Risk transfers are a vital aspect of any comprehensive risk management plan. Theoretically, those in the best position to avoid a risk should always bear responsibility for the risk. The real world does not work that way, unfortunately. Oftentimes, larger companies and larger contractors use risk transfers to try and push liability “downhill” – onto the backs of smaller companies with less negotiating leverage.
Indemnifications Clauses In Contracts
Indemnification clauses are a major mechanism through which companies accomplish this type of risk transfer. They are also a prime example of why these types of contracts need to be read, negotiated, and fully understood before being entered into. Many companies will try to obtain the broadest indemnification possible, even if that means pushing an indemnification clause past the point of legal sense, or even legal enforceability.
What Is An Indemnification Clause?
An indemnification clause basically states that Company A will indemnify Company B against the negative consequences of actions taken by Company A. This means that Company A will pay on Company B’s behalf a host of potential costs – legal fees if Company B is brought into a lawsuit, fines and penalties, even potentially economic damages like lost profits from a delayed opening. Companies need to be aware of the type of damages and injuries for which they agree to be responsible in indemnification clauses. Several of the common listed types of damages in indemnification clauses will not be covered by insurance, such as penalties and fines.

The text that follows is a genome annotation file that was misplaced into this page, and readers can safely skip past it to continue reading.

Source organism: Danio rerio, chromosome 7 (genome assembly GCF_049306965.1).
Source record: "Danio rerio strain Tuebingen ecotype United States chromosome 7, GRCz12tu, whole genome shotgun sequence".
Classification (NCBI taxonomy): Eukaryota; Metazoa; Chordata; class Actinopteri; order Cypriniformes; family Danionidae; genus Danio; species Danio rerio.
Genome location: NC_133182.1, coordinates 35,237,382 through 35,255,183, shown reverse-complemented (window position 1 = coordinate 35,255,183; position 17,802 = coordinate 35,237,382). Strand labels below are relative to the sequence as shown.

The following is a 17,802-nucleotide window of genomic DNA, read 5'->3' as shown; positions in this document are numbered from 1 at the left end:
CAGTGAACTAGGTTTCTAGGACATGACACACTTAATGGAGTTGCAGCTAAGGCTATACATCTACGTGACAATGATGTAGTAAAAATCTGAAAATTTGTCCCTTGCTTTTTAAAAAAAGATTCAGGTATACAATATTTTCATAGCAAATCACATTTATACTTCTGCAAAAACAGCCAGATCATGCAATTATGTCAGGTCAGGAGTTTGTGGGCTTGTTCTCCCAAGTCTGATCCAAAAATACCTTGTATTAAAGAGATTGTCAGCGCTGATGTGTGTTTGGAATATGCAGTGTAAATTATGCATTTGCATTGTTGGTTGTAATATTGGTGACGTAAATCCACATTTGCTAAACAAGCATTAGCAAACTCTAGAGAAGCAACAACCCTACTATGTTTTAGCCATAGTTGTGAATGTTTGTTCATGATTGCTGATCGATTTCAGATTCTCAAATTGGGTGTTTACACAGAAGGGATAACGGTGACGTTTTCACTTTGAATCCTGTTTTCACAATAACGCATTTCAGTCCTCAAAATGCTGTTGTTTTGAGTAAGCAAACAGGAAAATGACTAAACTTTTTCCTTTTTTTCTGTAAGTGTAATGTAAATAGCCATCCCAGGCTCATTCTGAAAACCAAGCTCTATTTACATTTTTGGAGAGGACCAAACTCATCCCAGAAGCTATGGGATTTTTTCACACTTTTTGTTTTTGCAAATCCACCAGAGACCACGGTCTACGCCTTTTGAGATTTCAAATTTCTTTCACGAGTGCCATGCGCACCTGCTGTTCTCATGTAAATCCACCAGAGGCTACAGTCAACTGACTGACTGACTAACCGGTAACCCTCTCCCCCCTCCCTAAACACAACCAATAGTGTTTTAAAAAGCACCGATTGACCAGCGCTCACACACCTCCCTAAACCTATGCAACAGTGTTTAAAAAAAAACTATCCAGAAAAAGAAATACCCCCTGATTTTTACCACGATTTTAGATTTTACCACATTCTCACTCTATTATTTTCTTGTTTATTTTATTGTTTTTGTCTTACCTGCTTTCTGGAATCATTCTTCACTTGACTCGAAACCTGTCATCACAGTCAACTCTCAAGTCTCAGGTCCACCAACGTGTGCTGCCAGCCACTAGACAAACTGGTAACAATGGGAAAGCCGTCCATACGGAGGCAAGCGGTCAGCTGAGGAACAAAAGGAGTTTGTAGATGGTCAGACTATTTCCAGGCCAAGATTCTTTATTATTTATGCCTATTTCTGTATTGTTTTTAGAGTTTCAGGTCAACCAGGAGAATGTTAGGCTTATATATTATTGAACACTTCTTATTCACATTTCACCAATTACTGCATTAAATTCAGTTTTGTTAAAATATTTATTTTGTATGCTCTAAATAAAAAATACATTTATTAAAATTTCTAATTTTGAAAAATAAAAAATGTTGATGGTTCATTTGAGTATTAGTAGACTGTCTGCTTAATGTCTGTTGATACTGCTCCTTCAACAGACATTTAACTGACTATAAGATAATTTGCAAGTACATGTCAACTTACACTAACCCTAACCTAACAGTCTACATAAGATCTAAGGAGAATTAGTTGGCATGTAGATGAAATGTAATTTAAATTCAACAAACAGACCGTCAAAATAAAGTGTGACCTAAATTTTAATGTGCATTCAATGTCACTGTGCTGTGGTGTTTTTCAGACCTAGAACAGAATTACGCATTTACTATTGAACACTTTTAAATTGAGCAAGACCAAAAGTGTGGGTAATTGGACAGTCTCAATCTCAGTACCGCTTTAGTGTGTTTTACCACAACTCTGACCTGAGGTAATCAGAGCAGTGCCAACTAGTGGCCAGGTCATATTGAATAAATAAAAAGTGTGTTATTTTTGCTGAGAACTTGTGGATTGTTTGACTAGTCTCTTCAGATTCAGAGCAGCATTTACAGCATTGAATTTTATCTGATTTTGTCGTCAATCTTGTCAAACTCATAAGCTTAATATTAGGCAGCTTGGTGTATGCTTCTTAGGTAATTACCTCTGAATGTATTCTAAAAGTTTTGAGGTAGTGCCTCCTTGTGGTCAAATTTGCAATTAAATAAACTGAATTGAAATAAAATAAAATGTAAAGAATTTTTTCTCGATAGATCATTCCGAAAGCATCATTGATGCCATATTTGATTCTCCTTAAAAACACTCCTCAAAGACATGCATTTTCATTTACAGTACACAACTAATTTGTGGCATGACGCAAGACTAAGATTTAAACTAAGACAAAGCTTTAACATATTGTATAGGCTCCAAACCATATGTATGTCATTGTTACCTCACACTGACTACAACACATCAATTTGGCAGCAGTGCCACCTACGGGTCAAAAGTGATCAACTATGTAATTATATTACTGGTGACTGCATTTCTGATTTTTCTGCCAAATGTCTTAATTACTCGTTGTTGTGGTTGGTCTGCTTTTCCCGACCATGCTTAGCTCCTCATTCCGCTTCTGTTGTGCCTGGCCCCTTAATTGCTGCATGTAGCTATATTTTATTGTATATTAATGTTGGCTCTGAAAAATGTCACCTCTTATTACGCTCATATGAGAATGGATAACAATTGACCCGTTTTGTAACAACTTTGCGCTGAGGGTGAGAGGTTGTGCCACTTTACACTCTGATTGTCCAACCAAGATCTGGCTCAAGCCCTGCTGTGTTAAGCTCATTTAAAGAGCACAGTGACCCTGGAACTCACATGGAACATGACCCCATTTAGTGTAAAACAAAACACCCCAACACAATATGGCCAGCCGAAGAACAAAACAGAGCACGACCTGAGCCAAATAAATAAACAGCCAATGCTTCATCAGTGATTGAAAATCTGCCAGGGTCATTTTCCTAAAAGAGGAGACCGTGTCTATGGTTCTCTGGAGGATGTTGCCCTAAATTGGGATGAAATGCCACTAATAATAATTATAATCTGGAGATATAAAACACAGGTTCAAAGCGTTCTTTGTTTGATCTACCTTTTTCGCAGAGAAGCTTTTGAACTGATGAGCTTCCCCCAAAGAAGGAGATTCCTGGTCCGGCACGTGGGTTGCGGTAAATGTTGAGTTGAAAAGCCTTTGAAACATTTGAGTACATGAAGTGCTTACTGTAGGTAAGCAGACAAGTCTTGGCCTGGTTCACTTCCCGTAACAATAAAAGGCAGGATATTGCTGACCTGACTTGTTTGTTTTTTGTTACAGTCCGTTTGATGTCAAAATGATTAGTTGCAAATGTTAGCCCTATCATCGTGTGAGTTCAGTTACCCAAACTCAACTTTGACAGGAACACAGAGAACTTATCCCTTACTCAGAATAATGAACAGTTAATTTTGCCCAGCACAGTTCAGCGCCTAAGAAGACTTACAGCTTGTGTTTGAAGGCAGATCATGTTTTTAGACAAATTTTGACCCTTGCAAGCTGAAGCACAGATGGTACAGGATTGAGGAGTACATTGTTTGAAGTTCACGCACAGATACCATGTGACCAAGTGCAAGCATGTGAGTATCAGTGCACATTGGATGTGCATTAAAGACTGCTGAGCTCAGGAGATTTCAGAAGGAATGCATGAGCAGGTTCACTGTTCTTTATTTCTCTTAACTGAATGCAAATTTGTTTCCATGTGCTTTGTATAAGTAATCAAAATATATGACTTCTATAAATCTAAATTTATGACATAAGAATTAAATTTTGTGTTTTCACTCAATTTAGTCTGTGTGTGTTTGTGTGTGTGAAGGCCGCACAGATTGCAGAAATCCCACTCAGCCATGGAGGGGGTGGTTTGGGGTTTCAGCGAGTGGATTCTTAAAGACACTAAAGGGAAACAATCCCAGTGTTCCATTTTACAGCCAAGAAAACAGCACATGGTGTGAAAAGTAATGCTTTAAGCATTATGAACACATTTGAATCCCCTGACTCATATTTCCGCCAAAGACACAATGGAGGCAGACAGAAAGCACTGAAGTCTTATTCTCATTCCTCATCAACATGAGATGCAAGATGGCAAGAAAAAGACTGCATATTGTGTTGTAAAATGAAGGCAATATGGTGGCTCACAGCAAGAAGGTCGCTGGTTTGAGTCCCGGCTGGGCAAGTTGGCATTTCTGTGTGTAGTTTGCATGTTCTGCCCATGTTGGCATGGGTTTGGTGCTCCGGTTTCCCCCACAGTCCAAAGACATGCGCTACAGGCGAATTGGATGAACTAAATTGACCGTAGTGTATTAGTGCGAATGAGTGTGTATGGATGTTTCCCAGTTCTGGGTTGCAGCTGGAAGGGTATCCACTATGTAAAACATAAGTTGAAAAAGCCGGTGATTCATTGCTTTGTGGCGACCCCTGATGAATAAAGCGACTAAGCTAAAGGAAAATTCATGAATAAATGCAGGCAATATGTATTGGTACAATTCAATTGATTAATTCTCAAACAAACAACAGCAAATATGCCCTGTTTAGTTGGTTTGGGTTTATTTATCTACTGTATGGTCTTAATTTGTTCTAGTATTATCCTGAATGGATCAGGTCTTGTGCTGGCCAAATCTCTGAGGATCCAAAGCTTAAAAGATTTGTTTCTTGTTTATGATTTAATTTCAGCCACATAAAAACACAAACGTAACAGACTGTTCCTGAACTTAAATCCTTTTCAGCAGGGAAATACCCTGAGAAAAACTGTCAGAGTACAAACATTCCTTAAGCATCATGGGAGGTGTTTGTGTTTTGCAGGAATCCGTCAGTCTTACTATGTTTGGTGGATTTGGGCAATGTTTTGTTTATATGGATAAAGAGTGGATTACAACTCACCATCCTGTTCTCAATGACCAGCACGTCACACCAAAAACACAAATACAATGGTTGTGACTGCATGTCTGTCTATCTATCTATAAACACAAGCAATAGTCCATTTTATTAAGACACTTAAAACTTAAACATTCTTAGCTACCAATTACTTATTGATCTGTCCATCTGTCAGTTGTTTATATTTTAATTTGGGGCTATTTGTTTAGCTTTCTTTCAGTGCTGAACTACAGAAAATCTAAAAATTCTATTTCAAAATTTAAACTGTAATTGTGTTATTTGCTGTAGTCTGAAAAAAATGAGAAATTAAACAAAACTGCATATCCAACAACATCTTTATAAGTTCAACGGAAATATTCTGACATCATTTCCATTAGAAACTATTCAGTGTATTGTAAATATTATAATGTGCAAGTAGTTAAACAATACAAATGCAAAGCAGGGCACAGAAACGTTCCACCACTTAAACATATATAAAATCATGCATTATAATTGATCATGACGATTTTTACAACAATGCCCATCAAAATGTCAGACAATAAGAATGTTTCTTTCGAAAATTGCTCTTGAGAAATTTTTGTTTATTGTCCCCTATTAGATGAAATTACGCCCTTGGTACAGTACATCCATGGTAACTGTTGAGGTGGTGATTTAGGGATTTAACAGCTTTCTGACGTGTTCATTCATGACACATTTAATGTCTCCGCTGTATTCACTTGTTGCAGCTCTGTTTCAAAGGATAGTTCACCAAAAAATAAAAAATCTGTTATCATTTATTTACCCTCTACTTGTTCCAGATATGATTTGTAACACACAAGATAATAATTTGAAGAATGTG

While Common, There Are Sometimes Troublesome Indemnification Clauses
Reasonable indemnification clauses will state that the clause only applies if Company A commits an act of negligence or willful misconduct, including breach of contract. However, occasionally we see indemnification clauses that go so far as to state that a mere allegation of negligence against Company A suffices to trigger the indemnification clause.
A sample indemnification clause s provided below as an example.
Indemnification: To the fullest extent permitted by law, Seller agrees to defend, indemnify and hold harmless Buyer, its officers, employees, and agents from injuries, damages , fines , penalties, liabilities and/or losses, including costs and reasonable attorneys' fees , arising from (a) the negligent acts and omissions of Seller, (b) willful misconduct of Seller, (c) the alleged or actual breach by Seller of any of its obligations or warranties under this PO, (d) claims against Ocean Spray by subcontractors used by Seller, and (e) Seller's failure to adhere to Laws. Notwithstanding the above, Buyer at its sole discretion, reserves the right to defend Itself; such election by Buyer shall not in any way limit the Seller's responsibility to indemnify and hold harmless as provided herein.
Check Your Contracts
Companies need to consult with attorneys where feasible to ensure they understand the scope of indemnification in such a contract before signing it, as these clauses can greatly increase a business’ exposures and potential for loss. It is also worthwhile to ask that indemnification clauses apply mutually to both parties, though companies in a weakened bargaining position may not be able to obtain this.
Have Someone On Your Side To Protect Your Company From Unnecessary Risk
It only takes one bad paragraph in one contract to wrap a company up in multi-million dollar litigation that will take years to resolve. An ounce of prevention in this area is worth a pound of cure, and that ounce of prevention starts with spotting these potential liabilities and pushing back against them where possible.